Thank you for you information and I apologize if my last post was not easy to under-stand I had wirtten it very late at night half asleep. But yea no worries I did the measurements from playing position. I tried capo-ing the first fret and holing it down by were the body joins and I did the relief measurement with a feeler gauge in playing position and I used a 10 MM ruler for the action measurement also at playing position. The only (test) r I did with the bass laying down was the paper test because I didn't have an extra hand to place the paper on the fret, and play the note. doing it from playing position would make the paper fall through, (I guess I didn't think of asking someone for help or using tape at the time lol) and I figured since the buzz is apparent for both positions, it would work.. But just to double check I re-did the paper test in playing position with a friend holding the paper between the frets (couldn't find tape), and the same thing happens, the (very loud) bumble bee sound that only happens when playing the 8th fret (low E string) gets muted once the paper is held on the 14th fret.
     
  4. JoeCow

    JoeCow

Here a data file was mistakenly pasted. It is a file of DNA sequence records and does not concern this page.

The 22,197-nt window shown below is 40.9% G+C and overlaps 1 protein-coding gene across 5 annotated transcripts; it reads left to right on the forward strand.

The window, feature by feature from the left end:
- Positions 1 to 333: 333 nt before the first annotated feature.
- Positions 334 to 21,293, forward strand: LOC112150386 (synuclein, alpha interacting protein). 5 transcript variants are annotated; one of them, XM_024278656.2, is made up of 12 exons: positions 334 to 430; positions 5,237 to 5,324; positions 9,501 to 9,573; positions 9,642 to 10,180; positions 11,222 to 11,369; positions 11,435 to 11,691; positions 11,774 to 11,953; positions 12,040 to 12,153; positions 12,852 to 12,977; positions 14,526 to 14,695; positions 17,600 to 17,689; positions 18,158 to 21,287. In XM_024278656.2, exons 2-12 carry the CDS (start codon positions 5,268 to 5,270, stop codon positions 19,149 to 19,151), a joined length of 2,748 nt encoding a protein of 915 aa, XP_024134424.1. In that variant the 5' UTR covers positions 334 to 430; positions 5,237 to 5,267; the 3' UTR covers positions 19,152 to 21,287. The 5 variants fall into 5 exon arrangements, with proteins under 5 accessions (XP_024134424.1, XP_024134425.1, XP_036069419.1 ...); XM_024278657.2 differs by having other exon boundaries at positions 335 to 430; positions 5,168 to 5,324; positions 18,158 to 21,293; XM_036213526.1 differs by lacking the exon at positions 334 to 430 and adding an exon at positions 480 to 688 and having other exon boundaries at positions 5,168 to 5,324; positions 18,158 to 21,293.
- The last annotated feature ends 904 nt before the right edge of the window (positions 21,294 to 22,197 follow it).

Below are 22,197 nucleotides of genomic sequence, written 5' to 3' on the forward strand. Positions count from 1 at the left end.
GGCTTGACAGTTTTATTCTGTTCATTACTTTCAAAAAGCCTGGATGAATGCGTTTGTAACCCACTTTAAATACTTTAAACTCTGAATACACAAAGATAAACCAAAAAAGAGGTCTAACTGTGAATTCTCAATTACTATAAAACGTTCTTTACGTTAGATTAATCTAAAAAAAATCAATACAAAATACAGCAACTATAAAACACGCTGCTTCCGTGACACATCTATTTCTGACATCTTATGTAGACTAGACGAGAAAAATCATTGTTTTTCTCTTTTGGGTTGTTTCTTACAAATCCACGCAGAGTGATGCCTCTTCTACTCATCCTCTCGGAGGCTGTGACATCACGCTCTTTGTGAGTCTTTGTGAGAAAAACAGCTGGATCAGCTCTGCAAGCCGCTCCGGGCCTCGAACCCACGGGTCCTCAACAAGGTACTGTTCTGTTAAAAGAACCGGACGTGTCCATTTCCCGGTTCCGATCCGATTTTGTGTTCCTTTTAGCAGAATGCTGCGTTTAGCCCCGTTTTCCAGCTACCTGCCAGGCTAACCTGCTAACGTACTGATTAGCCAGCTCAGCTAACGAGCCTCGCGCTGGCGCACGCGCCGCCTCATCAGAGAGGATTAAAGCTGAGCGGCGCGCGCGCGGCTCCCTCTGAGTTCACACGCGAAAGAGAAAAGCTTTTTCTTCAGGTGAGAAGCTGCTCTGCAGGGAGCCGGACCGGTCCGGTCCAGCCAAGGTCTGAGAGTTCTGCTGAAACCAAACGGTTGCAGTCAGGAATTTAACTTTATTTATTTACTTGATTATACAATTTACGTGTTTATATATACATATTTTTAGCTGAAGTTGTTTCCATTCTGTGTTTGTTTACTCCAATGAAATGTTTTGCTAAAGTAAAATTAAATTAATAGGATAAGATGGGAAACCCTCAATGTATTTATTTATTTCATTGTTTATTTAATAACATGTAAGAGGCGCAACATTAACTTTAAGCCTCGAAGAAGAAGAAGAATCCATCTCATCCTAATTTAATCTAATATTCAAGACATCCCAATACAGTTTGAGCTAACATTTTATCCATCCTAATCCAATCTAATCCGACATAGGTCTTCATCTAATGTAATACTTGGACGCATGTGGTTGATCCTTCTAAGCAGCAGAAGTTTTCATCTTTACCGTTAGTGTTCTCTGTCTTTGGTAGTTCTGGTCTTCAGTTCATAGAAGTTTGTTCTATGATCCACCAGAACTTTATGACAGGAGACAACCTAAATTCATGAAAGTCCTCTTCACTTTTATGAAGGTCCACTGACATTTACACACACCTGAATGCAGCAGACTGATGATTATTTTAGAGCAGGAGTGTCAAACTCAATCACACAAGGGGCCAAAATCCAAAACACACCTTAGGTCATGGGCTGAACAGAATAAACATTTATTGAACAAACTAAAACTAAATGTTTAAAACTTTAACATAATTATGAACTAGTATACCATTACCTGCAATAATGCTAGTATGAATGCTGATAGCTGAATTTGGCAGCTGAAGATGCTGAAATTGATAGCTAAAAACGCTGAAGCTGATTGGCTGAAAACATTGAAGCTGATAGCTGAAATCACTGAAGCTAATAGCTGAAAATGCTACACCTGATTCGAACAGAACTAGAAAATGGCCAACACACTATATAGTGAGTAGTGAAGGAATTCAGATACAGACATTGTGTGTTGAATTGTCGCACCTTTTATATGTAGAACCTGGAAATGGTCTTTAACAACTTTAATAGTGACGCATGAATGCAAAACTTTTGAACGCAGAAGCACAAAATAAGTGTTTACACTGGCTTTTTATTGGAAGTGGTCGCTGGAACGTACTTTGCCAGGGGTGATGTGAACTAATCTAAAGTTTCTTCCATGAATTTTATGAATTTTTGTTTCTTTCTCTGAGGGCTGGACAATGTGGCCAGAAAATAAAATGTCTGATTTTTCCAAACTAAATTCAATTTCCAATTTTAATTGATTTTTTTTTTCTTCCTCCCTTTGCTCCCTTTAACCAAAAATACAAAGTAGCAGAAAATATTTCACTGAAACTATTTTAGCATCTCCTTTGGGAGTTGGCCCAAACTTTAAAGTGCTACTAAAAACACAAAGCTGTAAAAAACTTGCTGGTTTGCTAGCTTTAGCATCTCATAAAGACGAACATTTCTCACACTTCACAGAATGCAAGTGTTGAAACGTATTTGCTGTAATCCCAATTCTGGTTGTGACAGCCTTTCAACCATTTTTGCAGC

Jul 12, 2017
    Im guessing im going to have to give a bit more relief yet without going pass 5mm at the 12th fret. and or maybe raise the action past the sanctioned 2.5 mm. Im guessing cobalt stings are a lot more "springy" cause I certainly didn't have this issue before giving them a try, Id be willing to test that theory but I dont want to wast money lol.
     
  5. Turnaround

    Turnaround Commercial User

    May 6, 2004
    Toronto Canada
    Independent Instrument Technician
    Relief is not usually the answer for a problem that occurs on only a single fret. You might be able to alleviate the problem with more relief, but that's akin to killing flies with a shotgun. Address the issue - a problem fret.
     
    Last edited: Nov 18, 2017
    RSBBass and 3alfa3 like this.
  6. JoeCow

    JoeCow

    Jul 12, 2017